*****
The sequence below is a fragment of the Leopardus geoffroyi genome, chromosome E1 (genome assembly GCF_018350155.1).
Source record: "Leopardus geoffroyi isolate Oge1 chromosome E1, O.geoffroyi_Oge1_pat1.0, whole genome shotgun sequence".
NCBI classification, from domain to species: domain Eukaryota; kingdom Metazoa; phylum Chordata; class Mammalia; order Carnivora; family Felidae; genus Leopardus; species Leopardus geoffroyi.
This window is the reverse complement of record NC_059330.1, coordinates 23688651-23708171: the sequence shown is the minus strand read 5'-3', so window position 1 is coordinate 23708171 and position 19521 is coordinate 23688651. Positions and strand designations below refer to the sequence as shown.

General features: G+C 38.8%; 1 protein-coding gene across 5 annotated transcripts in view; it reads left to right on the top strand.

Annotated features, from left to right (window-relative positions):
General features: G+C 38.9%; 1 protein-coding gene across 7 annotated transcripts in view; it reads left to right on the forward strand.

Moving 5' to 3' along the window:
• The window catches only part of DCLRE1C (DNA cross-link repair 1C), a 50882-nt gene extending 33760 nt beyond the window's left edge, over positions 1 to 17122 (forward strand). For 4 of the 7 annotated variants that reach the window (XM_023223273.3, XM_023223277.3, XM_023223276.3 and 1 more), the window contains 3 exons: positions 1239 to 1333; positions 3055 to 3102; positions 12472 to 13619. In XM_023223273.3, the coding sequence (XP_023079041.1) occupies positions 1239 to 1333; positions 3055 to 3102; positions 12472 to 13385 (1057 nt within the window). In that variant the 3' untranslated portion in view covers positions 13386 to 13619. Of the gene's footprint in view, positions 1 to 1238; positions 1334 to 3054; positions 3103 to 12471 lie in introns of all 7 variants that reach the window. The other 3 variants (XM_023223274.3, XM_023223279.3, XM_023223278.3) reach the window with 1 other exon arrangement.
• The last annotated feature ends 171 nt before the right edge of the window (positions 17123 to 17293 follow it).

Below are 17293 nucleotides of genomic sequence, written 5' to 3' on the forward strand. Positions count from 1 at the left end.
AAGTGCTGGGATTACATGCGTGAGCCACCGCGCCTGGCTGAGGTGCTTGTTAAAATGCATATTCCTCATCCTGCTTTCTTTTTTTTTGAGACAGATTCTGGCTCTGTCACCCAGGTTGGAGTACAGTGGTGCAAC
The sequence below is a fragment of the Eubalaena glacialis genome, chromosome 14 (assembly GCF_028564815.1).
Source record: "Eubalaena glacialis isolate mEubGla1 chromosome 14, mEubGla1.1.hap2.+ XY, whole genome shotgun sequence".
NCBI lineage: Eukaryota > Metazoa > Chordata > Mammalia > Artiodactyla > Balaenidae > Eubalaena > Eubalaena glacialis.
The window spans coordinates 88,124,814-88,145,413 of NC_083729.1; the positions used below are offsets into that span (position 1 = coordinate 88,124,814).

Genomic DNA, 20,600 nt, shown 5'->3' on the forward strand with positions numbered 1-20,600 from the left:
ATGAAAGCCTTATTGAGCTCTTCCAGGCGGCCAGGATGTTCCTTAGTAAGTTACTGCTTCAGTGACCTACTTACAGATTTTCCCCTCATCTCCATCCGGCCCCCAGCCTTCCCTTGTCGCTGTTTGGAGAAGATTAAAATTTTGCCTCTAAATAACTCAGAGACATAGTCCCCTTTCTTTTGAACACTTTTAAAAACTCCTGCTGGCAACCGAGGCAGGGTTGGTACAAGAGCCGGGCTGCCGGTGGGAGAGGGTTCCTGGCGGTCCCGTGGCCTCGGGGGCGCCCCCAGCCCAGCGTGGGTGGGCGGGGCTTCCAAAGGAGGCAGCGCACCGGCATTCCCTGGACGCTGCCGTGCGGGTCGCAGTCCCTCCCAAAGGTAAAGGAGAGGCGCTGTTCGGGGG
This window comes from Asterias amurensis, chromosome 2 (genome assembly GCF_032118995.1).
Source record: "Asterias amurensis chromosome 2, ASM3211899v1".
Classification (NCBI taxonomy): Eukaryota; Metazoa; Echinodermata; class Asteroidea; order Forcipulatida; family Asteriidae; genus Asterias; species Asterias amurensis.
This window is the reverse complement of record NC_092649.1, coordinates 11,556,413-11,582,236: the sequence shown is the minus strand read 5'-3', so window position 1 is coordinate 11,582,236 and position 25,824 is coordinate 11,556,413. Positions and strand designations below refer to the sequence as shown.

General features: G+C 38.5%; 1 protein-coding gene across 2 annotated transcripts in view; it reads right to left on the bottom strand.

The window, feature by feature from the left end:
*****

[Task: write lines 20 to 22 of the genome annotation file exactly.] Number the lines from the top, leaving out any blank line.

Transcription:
Source record: "Asterias amurensis chromosome 2, ASM3211899v1".
Classification (NCBI taxonomy): Eukaryota; Metazoa; Echinodermata; class Asteroidea; order Forcipulatida; family Asteriidae; genus Asterias; species Asterias amurensis.
This window is the reverse complement of record NC_092649.1, coordinates 11,556,413-11,582,236: the sequence shown is the minus strand read 5'-3', so window position 1 is coordinate 11,582,236 and position 25,824 is coordinate 11,556,413. Positions and strand designations below refer to the sequence as shown.